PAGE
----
Some extremely keen minds have been fascinated by this problem in ring chess. Champion Sugar Ray, a master of the moves, studied the style and decided he knew the answer. Recently he backed the experienced Otis Woodard to prove it. The astute Ray coached Woodard before the fight, and he counseled him in his corner during the fight. At the end of the first round Sugar Ray was pleading with Woodard to throw uppercuts. Woodard threw uppercuts, and at the end of the second round Robinson was pleading with him to protect himself against right-hand smashes to the jaw. At the end of the third Sugar Ray was suggesting that Woodard might try pulling Torres' head toward him with his left hand the while he banged away at it with his right, a sign of desperation since this is not precisely a legal maneuver. At the end of the fourth Sugar Ray had little to say, and at the end of the fifth a doctor stopped the bout to save Woodard from needless punishment. In the howling crowd of Puerto Ricans at St. Nick's a brother of Torres jumped up and down with joy.
The Torres style, so seemingly insoluble, derives from that of his stablemate, Heavyweight Champion Patterson, who has not been solved yet either. Patterson, taking a rather special pride in his protégé, has been giving Torres pointers.
The style was created by their manager, Cus D'Amato, who calls it "boxing out of a defense." It provides an instant and punishing answer to every one of boxing's half dozen standard punches. It is sometimes ridiculed (Charley Goldman, trainer of Rocky Marciano, calls it "the peekaboo style"), but it is the most successful style around right now. It helped make Patterson champion, and it has made Torres the idol of New York's 640,000 Puerto Ricans, not to mention quite a few other aficionados of no particular ethnic persuasion.
The Puerto Ricans are the latest immigrant tide to flood New York. They have been flocking to the city at a rate which sometimes has exceeded 50,000 a year. Their predecessors—the Irish, the Italians, the Jews, the Negroes from the South—all in their turn have contributed members to the royalty of sport, but it is doubtful if any similar group ever has exceeded the enthusiasm of the citizen-immigrant Puerto Ricans for an athlete. It is understandable. Crowded into slum areas and working at menial jobs, they have little else to cheer about. But in sport they have put up to national acclaim a few representatives like Ruben Gomez, former Giant pitcher, and in boxing they have given us Sixto Escobar, the bantamweight champion of the '30s. The Puerto Ricans are hungry for another hero at the moment and José Torres is it.
He is worthy of it—a young man with a fine air of dignity about him and the warm friendliness of a puppy.
Torres took up boxing at the late age of 18 simply because he was in the Army and was tipped off that if he made an athletic team he would automatically be relieved of grubby details that he hated.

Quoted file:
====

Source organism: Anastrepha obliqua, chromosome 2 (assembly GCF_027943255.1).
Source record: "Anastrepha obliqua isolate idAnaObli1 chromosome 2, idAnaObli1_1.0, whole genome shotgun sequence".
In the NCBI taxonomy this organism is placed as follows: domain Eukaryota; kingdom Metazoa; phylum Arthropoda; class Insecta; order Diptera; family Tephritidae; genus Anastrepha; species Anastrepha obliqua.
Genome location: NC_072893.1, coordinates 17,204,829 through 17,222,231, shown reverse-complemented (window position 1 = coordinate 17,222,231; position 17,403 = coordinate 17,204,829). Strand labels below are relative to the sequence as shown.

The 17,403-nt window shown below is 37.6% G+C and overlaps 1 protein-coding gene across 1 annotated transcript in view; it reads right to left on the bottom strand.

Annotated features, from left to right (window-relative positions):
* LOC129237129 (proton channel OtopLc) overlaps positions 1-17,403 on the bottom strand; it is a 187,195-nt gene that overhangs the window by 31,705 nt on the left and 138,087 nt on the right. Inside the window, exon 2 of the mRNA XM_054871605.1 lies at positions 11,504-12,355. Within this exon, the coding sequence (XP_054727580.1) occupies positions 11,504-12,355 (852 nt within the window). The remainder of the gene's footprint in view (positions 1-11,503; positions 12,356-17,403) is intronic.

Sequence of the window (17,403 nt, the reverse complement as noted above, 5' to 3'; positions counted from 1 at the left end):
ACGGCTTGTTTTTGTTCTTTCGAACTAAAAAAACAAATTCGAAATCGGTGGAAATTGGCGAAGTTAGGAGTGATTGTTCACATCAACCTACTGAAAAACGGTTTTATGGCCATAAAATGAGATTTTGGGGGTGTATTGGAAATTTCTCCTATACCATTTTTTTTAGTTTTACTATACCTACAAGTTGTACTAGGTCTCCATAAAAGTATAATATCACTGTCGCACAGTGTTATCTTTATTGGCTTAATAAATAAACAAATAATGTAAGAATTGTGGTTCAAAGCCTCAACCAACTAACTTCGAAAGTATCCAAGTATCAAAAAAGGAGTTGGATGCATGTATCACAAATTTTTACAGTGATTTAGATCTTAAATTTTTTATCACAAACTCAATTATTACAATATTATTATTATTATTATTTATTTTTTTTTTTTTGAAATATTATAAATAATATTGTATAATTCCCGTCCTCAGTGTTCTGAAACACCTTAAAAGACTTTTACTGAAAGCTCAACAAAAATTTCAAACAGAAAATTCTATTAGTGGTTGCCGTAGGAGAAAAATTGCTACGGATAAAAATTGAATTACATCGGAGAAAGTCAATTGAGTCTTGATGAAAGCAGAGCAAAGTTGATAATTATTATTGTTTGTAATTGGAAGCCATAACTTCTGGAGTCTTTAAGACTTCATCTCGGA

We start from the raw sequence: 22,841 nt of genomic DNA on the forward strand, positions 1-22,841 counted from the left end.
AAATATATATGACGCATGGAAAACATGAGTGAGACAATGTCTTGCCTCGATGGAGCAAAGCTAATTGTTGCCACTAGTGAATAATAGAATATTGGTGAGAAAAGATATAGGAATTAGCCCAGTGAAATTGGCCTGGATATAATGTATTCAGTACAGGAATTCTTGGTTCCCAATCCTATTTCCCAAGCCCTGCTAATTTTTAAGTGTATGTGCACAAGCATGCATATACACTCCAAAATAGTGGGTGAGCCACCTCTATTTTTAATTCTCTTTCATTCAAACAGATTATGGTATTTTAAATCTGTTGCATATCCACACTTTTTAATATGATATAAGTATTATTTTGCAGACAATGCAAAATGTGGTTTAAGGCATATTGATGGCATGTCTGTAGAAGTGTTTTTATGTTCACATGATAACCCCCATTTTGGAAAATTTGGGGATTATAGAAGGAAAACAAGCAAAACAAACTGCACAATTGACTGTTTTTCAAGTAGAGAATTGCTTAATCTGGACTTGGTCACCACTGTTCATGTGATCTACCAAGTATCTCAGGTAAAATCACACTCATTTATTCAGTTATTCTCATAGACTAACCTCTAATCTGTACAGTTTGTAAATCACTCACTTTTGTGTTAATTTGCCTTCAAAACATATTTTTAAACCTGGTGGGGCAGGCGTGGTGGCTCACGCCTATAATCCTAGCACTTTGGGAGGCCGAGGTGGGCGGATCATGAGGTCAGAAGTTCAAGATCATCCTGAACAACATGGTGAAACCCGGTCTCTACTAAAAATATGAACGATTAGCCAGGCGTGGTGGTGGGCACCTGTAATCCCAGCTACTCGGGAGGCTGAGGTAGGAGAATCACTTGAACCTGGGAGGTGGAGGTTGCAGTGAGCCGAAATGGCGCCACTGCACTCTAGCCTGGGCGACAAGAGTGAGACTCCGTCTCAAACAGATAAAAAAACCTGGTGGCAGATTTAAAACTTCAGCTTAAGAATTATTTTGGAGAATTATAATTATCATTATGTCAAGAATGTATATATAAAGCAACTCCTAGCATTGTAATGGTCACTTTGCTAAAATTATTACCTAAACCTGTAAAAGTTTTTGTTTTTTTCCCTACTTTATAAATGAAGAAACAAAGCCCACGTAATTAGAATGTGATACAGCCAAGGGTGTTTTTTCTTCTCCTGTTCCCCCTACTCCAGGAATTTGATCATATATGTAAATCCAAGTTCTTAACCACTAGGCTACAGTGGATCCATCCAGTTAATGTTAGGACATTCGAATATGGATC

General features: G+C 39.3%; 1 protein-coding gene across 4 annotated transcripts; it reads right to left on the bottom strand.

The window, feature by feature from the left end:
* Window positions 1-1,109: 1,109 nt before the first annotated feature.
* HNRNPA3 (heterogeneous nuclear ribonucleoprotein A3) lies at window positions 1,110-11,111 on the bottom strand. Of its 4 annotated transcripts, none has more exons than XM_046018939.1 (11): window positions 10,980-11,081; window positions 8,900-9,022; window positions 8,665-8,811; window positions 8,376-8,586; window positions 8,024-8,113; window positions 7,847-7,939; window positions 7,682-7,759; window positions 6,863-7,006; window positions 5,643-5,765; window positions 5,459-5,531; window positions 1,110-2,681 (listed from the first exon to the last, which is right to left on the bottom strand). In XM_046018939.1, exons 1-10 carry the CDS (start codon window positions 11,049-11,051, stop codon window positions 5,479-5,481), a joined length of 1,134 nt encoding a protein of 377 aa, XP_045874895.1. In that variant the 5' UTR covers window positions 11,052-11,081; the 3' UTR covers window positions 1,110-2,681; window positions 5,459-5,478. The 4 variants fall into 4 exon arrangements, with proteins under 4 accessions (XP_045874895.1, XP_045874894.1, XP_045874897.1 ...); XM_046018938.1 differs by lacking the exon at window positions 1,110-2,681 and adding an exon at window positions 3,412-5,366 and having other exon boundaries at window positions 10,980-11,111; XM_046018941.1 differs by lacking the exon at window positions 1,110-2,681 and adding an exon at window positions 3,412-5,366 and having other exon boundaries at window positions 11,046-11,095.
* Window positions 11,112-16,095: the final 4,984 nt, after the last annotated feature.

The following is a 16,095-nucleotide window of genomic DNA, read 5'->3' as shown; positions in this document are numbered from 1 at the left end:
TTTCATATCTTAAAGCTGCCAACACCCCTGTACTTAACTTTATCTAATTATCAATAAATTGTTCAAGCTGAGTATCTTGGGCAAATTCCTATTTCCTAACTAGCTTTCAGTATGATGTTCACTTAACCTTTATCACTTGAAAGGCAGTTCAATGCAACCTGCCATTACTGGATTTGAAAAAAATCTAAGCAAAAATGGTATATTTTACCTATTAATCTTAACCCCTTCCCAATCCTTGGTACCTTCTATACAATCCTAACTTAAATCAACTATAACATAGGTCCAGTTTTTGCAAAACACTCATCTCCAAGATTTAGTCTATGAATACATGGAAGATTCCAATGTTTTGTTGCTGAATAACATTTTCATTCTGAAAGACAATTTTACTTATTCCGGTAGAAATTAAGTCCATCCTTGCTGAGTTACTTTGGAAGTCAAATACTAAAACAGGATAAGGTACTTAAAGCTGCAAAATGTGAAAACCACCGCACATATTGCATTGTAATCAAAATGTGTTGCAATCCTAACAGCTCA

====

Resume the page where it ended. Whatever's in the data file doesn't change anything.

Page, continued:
"These fellows told me that if I made a team I would not have to do K.P.," he explained, "so I picked boxing. I thought it would be good to know about it."
He gives credit to Master Sergeant Pat Nappi as "the first who taught me to fight with my hands up," a training that made it a fairly simple matter to adapt to the style D'Amato teaches. Most young fighters hate to keep their hands up. It is tiring, for one thing, and it looks timid. But with hands up José beat everyone he met in the Army, then went on to reach the finals of the light middleweight division in the 1956 Olympics, where he was defeated by the Hungarian veteran, Laszlo Papp. It was the third Olympic title for Papp, who had knocked out Spider Webb in the 1952 Games. Torres takes some consolation in the fact that he lost to him by a single point.
At 22, Torres stands 5 feet 10 inches tall and, his handlers believe, will have no difficulty staying within the 160-pound middleweight limit from which Patterson graduated to heavyweight caliber. He boxes now at about 160 pounds. He has good shoulders, nicely muscled arms, legs that look tireless and a calm, disciplined approach to fighting that seems very un-Latin. Outside the ring he has the gentle ways of any well-raised young man, speaks politely to his elders and most respectfully of D'Amato, whom he regards as another father.
Boxing prestige has meant a great deal to Torres, more than the eight suits and 14 pairs of shoes he has accumulated since he began to fill the small clubs of New York. He has begun to see the sport as a means to greater success, wealth and fame. He still lives in an $11-a-week room in Brooklyn, but in the future he sees a pleasant apartment and marriage to his girl, Ramona Ortiz, who comes to his room once a week with her mother to tidy it up. Torres feels marriage is now about a year away. His first few fights paid him a mere $250, but when he began to appear at St. Nick's he was clearing close to $2,000 a fight. D'Amato so far has refused to take the usual managerial percentage from him.